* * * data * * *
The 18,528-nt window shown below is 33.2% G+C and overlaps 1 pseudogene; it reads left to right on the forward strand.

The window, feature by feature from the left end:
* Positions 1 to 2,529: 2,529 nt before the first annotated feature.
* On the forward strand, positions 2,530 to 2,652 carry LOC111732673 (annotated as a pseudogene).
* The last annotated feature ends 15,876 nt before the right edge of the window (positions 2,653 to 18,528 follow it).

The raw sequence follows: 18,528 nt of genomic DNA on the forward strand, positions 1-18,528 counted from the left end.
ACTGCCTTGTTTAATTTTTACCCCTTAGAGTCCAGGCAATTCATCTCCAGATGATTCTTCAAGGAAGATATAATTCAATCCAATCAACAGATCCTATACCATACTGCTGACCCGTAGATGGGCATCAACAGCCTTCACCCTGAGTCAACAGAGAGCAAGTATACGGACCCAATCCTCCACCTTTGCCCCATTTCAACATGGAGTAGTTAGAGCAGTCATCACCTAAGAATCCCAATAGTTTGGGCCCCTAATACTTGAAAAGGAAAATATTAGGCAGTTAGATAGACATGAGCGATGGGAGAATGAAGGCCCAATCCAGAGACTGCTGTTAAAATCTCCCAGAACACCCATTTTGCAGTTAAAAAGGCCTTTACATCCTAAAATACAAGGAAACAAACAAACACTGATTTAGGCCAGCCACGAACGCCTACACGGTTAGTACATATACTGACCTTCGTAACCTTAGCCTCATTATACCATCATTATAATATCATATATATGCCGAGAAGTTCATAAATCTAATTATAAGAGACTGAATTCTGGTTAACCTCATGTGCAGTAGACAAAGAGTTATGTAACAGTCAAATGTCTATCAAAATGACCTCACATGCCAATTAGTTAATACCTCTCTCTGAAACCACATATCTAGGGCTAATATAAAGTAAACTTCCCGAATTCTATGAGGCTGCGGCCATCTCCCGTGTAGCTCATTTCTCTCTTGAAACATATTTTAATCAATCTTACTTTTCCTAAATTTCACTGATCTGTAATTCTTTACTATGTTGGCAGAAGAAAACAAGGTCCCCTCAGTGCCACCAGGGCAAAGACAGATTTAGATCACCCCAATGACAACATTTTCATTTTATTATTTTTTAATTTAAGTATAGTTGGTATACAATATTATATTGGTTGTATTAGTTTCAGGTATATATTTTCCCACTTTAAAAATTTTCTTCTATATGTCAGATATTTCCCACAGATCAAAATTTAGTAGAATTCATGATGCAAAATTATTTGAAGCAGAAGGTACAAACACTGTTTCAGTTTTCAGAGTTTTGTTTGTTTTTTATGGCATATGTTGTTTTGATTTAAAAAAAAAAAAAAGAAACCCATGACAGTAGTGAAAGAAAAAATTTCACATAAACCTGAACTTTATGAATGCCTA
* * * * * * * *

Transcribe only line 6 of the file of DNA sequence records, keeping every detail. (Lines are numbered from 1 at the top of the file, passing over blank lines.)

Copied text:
The raw sequence follows: 18,528 nt of genomic DNA on the forward strand, positions 1-18,528 counted from the left end.